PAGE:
This article originally appeared on BikeRadar
Jens Voigt (RadioShack-Leopard) is without doubt one of the most popular men in the peloton and even at the age of 41 with 17 professional seasons under his belt, he still only says he's "very, very probably" retiring after 2013. While never as outwardly ostentatious as some other cycling superstars, the affable German was still well aware of his role as an "entertainer", putting on a show at the People's Choice Classic before the start of the Santos Tour Down Under.
The end of such an illustrious career would seem the perfect justification for a wild, commemorative paint job from the team's bike sponsor, Trek, but at least for now – we're certainly keeping our eyes open later in the year – Voigt is on his standard team-issue Madone 7-Series, albeit with a big decal on the top tube celebrating his time in the sport.
Among the impressive statistics are an estimated 805,000km ridden, 64 wins, 11 broken bones, and 25 screws – and that's only as of the end of last season, before Voigt's birthday in September.
While perhaps lacking in flair, Voigt's latest Madone is nonetheless equipped with the company's latest arsenal of technology, most notably the "Kammtail" truncated airfoil tube shaping throughout that supposedly reduces aerodynamic drag to the tune of 25 watts of rider effort at 40km/h (or two minutes per hour) relative to the old Madone, according to Trek.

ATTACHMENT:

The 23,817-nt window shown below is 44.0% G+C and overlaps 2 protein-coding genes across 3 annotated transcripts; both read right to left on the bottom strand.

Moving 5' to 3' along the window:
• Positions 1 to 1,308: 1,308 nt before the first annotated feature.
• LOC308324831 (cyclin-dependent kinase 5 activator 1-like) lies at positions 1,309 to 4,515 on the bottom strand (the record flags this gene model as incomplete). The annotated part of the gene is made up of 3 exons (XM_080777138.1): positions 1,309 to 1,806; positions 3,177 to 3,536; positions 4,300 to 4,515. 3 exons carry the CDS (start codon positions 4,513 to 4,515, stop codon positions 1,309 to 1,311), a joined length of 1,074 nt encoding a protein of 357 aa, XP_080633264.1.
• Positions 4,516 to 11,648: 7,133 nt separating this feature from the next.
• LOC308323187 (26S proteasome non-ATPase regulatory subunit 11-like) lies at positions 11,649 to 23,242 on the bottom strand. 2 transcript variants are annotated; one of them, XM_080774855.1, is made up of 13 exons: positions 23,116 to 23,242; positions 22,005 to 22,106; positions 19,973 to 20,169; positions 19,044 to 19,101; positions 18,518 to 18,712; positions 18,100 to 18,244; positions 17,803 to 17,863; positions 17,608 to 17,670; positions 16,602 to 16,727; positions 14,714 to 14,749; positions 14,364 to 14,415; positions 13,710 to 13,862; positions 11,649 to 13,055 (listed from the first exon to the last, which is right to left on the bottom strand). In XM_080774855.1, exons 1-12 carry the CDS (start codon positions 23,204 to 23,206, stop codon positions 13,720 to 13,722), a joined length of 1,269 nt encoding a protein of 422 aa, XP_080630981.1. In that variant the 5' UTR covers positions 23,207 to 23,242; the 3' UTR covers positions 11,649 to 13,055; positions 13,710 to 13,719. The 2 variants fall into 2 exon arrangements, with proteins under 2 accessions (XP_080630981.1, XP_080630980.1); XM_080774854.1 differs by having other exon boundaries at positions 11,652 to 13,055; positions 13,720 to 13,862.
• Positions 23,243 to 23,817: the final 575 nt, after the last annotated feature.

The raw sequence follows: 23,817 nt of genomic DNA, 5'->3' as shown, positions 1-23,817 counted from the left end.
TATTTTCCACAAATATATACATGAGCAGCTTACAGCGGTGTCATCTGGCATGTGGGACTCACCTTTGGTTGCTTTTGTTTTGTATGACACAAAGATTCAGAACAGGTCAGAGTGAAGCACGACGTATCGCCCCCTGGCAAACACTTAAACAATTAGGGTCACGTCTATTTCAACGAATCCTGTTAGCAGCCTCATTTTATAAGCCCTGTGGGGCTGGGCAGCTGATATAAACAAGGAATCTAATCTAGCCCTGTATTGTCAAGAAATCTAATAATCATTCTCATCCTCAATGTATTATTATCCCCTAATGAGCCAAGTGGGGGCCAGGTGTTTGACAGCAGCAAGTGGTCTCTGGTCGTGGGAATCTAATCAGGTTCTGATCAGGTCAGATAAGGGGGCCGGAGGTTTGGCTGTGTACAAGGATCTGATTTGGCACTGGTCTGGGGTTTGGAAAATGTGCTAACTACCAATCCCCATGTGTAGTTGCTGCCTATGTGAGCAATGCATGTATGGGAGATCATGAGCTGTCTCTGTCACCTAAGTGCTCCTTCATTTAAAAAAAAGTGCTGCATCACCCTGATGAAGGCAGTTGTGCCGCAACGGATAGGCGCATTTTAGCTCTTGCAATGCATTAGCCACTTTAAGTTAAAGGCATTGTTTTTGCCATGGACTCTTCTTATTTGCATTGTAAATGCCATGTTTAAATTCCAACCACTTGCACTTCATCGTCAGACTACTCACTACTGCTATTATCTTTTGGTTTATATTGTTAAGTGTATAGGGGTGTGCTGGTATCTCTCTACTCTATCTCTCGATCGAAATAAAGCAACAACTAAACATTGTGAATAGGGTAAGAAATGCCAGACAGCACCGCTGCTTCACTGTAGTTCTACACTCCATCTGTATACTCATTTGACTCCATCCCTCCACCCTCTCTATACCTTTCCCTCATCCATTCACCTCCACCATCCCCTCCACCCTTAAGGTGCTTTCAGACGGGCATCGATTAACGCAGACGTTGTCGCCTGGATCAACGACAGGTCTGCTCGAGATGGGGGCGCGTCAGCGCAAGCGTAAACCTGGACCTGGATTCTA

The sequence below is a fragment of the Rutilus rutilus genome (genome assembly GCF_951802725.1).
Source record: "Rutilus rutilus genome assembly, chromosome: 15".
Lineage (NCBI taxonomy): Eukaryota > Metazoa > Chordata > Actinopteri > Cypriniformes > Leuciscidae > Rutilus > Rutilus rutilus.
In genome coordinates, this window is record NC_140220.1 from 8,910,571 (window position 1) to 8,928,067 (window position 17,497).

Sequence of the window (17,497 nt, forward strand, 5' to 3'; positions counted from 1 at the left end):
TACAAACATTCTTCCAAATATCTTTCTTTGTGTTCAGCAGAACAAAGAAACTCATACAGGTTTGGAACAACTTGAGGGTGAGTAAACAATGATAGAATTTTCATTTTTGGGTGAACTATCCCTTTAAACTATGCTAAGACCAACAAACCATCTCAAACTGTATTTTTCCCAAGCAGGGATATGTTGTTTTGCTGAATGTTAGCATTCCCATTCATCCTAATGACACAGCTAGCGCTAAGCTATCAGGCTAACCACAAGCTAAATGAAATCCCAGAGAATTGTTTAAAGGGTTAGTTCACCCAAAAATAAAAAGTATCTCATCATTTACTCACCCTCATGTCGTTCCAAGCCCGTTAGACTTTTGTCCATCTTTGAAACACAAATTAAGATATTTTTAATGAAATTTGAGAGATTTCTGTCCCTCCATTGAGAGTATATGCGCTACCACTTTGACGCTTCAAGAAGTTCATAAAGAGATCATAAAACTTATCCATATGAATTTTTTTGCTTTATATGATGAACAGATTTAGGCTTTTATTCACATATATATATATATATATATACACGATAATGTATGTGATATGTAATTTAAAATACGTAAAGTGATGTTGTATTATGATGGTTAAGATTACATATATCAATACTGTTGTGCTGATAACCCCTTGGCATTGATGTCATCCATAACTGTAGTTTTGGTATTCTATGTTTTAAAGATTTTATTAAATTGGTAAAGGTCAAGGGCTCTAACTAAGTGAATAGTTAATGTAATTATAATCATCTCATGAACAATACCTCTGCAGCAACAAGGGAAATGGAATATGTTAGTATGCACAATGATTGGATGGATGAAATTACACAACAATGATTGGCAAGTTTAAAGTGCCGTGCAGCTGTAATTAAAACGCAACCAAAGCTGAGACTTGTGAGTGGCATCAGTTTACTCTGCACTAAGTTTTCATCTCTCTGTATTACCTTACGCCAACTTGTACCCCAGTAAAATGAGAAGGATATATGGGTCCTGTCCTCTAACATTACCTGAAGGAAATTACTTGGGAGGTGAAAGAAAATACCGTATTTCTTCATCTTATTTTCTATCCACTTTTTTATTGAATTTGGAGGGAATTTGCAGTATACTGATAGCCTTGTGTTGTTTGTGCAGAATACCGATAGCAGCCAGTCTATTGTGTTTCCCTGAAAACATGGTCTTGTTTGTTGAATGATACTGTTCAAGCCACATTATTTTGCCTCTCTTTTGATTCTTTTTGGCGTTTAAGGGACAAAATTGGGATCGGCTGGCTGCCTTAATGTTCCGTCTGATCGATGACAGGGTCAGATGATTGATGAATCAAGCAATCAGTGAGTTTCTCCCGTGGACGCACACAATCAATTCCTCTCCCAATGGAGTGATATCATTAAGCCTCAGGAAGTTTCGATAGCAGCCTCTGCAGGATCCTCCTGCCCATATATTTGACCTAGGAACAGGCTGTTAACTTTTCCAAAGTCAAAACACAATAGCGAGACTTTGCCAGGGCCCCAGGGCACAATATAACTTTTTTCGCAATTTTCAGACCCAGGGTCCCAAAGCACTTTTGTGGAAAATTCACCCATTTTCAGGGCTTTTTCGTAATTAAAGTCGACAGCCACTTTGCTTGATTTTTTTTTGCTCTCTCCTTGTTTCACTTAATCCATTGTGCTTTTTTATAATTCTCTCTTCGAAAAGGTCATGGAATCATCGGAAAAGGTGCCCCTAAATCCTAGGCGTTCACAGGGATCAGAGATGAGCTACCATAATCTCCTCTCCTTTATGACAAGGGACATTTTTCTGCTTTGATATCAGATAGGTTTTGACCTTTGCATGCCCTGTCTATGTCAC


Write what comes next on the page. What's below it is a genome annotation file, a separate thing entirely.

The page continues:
Trek also made a radical change in braking with both ends adopting Shimano's new Direct Mount dual-pivot mounting standard. The rear caliper has moved beneath the chain stays, just behind the bottom bracket, which then leaves the seat stays strikingly bare – and bridgeless – for what Trek says is a more comfortable ride than before.
Otherwise, the usual Madone hallmarks remain, including the 1 1/8-to-1 1/2" tapered head tube, the extra-wide BB90 bottom bracket shell with press-fit bearings, and the integrated seatmast custom made for the team with a bonded-on number plate holder. Although we've seen RadioShack-Leopard team bikes equipped with stouter stainless steel derailleur hangers in the past, Voigt's bike at the Tour Down Under was fitted with a standard aluminum unit.
The build kit is very straightforward with a Shimano Dura-Ace Di2 group – albeit the older version as was the case with nearly every Shimano-sponsored rider we've seen so far – SRM power meter, and a full complement of Bontrager gear including the Aeolus 5 carbon tubular wheels, the molded carbon fiber Race XXX Lite stem, the Team Issue saddle, and a set of aluminum anatomic-bend RL handlebars – positioned nearly 14cm of drop below the saddle with the lever hoods a couple of centimeters further down.
Capping things off are a Cane Creek 110 integrated headset, Speedplay Zero Stainless pedals, and Schwalbe Ultremo HT tires in a new-school 25mm width.
Total weight as pictured is 7.68kg (16.93lb).